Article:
The one-way ANOVA (Analysis of Variance) is used for determining statistical differences in more than two groups by comparing their group means.
The one-way ANOVA is also known as one-factor ANOVA as there is only one independent variable (factor or group variable) to analyze.
A one-way ANOVA tests the null hypothesis that group means are equal against the alternative hypothesis that group means are not equal (i.e. there is a significant difference between at least one group and the others).
You can use following code to perform one-way ANOVA in R:
# model model <- aov(y ~ x, data = df) # view ANOVA summary summary(model)
||Response variable (should be continuous variable)|
||Data frame containing the group and response variable|
The following example illustrates how to use one-way ANOVA for analyzing the group differences.
How to Perform One-Way ANOVA in R
For example, a researcher wants to analyze whether plant height differs among plant genotypes. The researcher collects plant height data for four plant genotypes.
The researcher have following Null and Alternative hypotheses:
Null Hypothesis: The plant height is equal among plant genotypes i.e. the mean of plant height is equal
Alternative hypothesis: The plant height is not equal among plant genotypes i.e. the mean of plant height is significantly different
Here, the alternative hypothesis is two-side as the plant height can be lesser or greater in one plant genotype than in another genotypes.
The following ANOVA code shows how to perform one-way ANOVA in R:
Load and view the dataset,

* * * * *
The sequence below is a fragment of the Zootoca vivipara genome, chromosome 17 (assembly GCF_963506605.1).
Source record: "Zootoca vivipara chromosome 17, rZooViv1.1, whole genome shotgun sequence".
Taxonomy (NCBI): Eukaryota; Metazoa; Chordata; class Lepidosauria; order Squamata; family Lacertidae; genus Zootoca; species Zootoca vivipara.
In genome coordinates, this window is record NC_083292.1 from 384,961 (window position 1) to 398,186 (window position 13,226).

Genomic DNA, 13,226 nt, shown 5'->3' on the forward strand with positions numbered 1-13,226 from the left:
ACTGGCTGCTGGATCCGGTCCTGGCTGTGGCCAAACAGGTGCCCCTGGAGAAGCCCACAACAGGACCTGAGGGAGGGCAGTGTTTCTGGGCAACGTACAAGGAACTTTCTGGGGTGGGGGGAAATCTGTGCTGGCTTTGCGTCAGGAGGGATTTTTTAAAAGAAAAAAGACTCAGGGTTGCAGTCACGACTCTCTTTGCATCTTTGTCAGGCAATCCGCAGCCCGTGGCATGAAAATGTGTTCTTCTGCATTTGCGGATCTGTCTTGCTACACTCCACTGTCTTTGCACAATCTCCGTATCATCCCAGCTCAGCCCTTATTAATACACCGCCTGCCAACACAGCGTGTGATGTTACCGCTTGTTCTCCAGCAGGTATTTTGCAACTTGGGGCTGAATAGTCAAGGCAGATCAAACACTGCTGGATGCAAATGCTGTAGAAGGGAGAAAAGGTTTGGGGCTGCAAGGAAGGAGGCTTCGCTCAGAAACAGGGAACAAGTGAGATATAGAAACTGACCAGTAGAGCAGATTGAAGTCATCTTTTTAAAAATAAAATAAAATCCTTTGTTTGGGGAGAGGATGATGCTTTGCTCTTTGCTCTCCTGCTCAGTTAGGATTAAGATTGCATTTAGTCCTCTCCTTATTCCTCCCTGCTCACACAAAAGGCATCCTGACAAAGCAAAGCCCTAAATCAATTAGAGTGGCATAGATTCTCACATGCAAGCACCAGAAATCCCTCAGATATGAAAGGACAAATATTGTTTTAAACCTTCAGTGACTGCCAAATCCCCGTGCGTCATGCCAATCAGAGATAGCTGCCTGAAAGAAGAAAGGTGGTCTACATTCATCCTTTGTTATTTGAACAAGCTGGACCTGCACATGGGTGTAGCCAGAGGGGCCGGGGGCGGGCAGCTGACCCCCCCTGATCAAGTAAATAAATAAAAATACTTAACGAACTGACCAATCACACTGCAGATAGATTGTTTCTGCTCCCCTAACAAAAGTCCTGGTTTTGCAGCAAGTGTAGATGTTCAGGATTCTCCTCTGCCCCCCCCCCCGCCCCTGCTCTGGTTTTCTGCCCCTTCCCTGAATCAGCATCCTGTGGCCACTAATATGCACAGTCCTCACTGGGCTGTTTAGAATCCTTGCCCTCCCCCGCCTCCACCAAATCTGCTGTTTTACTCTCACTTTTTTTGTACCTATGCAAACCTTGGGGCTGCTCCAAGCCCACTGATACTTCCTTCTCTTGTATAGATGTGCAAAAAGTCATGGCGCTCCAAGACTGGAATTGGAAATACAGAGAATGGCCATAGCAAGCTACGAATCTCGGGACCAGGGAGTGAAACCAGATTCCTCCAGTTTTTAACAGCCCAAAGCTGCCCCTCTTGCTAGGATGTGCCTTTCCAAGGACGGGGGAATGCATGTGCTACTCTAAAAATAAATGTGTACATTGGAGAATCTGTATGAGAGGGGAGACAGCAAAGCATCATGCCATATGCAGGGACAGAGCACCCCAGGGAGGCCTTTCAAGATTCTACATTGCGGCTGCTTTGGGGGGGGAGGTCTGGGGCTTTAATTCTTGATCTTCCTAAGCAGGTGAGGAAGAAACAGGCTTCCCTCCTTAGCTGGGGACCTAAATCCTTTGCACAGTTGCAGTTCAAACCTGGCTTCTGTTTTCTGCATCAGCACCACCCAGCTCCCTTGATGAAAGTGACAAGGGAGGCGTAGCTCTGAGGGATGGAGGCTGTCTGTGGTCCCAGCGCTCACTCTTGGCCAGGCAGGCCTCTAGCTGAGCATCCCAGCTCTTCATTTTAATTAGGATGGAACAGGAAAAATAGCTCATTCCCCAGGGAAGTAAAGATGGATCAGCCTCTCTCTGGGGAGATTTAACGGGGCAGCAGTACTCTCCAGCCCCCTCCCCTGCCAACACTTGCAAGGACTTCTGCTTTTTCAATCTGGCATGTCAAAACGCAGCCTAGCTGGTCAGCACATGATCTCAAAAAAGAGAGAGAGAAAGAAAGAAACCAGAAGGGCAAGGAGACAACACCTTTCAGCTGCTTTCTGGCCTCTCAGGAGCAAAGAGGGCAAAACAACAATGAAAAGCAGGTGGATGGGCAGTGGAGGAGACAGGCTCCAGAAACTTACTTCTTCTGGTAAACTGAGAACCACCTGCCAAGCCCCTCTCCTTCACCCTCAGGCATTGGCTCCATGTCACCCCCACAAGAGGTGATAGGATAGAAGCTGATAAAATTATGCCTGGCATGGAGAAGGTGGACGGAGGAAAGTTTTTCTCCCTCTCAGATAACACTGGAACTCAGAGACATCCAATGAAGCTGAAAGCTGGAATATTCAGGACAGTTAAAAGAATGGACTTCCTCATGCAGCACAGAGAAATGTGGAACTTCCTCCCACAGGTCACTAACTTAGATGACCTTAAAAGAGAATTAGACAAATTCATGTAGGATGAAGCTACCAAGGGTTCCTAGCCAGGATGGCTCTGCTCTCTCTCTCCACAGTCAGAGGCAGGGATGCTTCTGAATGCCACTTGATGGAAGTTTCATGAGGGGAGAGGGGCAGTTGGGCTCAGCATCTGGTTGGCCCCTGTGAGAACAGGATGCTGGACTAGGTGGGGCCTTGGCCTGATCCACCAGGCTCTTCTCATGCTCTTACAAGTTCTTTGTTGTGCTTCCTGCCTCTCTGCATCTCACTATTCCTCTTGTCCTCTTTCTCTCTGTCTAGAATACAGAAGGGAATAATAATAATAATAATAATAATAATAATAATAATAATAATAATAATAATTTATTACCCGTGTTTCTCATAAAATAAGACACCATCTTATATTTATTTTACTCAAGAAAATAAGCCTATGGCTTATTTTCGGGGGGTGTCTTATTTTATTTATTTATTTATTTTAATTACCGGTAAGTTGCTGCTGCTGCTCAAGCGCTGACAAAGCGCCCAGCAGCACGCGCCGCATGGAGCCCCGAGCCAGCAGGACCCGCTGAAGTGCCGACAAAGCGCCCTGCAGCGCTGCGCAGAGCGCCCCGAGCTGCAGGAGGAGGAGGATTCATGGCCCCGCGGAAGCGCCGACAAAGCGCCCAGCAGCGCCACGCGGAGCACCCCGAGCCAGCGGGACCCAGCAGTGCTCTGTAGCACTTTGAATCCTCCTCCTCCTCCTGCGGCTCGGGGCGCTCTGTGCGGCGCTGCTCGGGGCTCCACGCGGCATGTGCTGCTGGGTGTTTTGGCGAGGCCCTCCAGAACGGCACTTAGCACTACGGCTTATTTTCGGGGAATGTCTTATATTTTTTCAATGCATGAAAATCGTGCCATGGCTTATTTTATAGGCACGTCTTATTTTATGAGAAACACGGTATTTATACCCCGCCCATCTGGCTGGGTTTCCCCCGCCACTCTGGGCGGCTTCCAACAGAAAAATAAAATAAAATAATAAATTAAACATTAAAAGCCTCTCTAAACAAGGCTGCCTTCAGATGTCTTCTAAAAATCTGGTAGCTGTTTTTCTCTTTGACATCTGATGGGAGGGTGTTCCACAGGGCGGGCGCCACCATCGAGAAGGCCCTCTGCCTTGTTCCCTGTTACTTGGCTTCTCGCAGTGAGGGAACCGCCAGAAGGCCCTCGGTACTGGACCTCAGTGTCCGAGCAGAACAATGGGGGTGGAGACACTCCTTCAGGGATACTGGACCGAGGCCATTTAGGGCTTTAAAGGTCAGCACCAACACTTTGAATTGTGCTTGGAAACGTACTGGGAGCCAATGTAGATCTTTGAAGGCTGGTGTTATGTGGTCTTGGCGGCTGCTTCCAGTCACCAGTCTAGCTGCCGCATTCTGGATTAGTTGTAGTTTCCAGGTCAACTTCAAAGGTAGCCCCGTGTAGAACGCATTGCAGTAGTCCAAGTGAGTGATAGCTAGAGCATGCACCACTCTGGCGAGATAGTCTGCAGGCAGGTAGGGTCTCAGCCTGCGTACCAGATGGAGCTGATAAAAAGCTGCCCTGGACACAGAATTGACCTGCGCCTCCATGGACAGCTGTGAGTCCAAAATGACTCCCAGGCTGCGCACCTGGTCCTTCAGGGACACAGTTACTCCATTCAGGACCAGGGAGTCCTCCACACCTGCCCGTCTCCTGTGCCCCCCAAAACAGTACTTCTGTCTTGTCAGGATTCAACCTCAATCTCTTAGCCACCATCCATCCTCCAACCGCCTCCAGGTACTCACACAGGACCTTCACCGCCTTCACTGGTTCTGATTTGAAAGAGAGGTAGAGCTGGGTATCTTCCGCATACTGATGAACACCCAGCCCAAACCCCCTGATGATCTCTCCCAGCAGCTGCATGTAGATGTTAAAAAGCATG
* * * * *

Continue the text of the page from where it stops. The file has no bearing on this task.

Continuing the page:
# load dataset df <- read.csv("https://reneshbedre.github.io/assets/posts/anova/one_way_anova.csv") # view five rows of data frame head(df) genotype height 1 A 5 2 A 6 3 A 7 4 A 8 5 A 8 6 B 12
Check descriptive statistics (mean and variance) for each plant genotype,
# load package library(dplyr) # get descriptive statistics df %>% group_by(genotype) %>% summarise(mean = mean(height), var = var(height)) # A tibble: 4 × 3 genotype mean var <fct> <dbl> <dbl> 1 A 6.8 1.7 2 B 13.6 2.3 3 C 7 3.5 4 D 7.2 1.7
From the descriptive statistics, we can see that plant height is highest for genotype B and lowest for genotype A. The variance is a roughly similar for all genotypes.
Now, we will perform a one-way ANOVA to check whether these differences in plant height are statistically significant.
Perform a one-way ANOVA and summarise the results using
# fit model model <- aov(height ~ genotype, data = df) # summary statistics summary(model) Df Sum Sq Mean Sq F value Pr(>F) genotype 3 163.8 54.58 23.73 3.93e-06 *** Residuals 16 36.8 2.30 --- Signif. codes: 0 ‘***’ 0.001 ‘**’ 0.01 ‘*’ 0.05 ‘.’ 0.1 ‘ ’ 1
The one-way ANOVA analysis reports the following important statistics for interpretation,
|Degree of freedom||3 and 16|
According to the one-way ANOVA results, the p value is significant [F(3, 16) = 23.73, p < 0.05]. Hence, we reject the null hypothesis and conclude that plant height among genotypes is significantly different.
Enhance your skills with courses on Statistics and R
- Introduction to Statistics
- R Programming
- Data Science: Foundations using R Specialization
- Data Analysis with R Specialization
- Getting Started with Rstudio
- Applied Data Science with R Specialization
- Statistical Analysis with R for Public Health Specialization
This work is licensed under a Creative Commons Attribution 4.0 International License
Some of the links on this page may be affiliate links, which means we may get an affiliate commission on a valid purchase. The retailer will pay the commission at no additional cost to you.